Curiosity took me inside for the same reasons that Indiana Jones was drawn into the cave of human skulls, killer arrows and oversized rolling boulder. Fantasizing about high adventure was one thing, but I had a sense this house might still hold some sort of secret. I wanted to learn more about an era that had been linked to a working farm and its neighbouring historic farmhouses. I hoped to find a few clues and fingerprints I could photograph.
My wife Jenny and eldest daughter Ella arrived. I had called them earlier on the hunch of finding something of interest. It might have been in a state of partial collapse and yes its sagging, buckled floors were disorienting in the dark, but it drew us inexorably in.
Even with torchlight, or perhaps because of it, they found the experience unnerving. They recalled haunting childhood tales and Gothic horror films that filled them with foreboding.
We all shared similar thoughts: Who lived here? Why was it abandoned? Would a haunted image present itself? The pervasive influence of Hollywood seemed to prepare us for some out-of-body experience.
We stepped carefully over piles of old newspapers and around books and boxes that littered the floor. To my right a crate of deer antlers reached out like grasping skeletal fingers. Next to these a pre-World War Two radiogram at an unlikely angle sat dust-coated.
Would some of the old floorboards finally collapse beneath us? We walked in single file behind the light’s tight, silver, dust-filled beam. We spoke of what the great Egyptologist Howard Carter must have experienced upon entering Tutankhamun’s Tomb. Well that was a touch overblown, but there was no doubting we were all ready for the unexpected.
Even in daylight, the interiors remained locked in funereal darkness. Here and there daylight leaked under a door, or through the veil of decaying blinds. With our eyes widening we could see just enough; a doll's limb protruding from underneath a chair, in another room a frayed Victorian-era rocking horse observing our every move.
Frail light gradually revealed the storehouse of memorabilia. Yes, it was creepy, as I was reminded, but in a strange way, we knew we were guests and that we should behave accordingly. There was a sense of a past that needed respect. Our whispers came from a reverence, or at least consideration, of where others had lived.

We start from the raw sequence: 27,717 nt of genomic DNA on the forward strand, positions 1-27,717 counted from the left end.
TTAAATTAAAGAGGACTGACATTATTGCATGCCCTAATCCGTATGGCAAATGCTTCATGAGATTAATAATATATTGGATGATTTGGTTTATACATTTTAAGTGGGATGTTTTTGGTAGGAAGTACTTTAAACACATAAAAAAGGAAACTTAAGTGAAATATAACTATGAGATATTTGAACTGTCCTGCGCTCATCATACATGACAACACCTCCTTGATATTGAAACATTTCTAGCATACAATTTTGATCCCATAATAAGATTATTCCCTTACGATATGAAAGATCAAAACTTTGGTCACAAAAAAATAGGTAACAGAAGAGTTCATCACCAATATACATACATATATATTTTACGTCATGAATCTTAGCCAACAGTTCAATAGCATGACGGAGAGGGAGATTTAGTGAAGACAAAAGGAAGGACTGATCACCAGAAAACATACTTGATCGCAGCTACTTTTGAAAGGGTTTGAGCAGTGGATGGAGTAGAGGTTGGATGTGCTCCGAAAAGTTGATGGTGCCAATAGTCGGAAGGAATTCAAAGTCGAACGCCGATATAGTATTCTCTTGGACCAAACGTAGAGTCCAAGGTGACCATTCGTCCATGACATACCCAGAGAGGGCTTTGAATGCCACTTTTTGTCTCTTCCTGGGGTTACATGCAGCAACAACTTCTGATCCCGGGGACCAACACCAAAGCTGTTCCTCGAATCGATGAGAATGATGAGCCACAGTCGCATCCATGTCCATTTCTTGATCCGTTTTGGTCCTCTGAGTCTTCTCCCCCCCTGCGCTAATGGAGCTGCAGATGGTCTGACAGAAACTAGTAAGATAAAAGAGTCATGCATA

But other temptations awaited my photographic eye. Old furniture, much of it missing legs, or with torn upholstery releasing ripped innards and sat just as it was left when the last person departed all of those years ago.
The house is dry, unnervingly quiet yet without any musty, damp or odours.
Click. Click. Click. We stand completely still and hold a breath. Click. The tripod and camera sways with the slightest movement, or footstep. Each time-exposure demands absolute care and respect.
Museums, galleries and vintage stores regularly reconstitute the contents of such houses. They transplant the objects and despite such curatorial efforts or sales tricks, profoundly change an object’s meaning. In the process and stripped of their context, exhibits lose much of their authenticity and relationship to the place in which they originally existed.
Its contents are destined to disappear, or be consigned to some vendor’s market stall, or stark gallery. Photography will help vicariously remember the life and times of this house and its occupants.
Perhaps most poignant is the family of dolls and toys. Viewed in isolation these represent no great discovery, yet captured in their original surroundings, they stir our imaginations. It is as if the toys have in some way worn and aged along with the house.
Small treasures, meaningless now, yet loved long ago lay under blankets and velvetine covers. Old metal cars and pull along horses appear to stand by keeping vigil. And boxes or dolls, golliwogs and bears lay piled together like an early rendering from Toy Story. Perhaps they really had been scampering around the house just moments before we arrived and fell down in fear as soon as they heard our approach.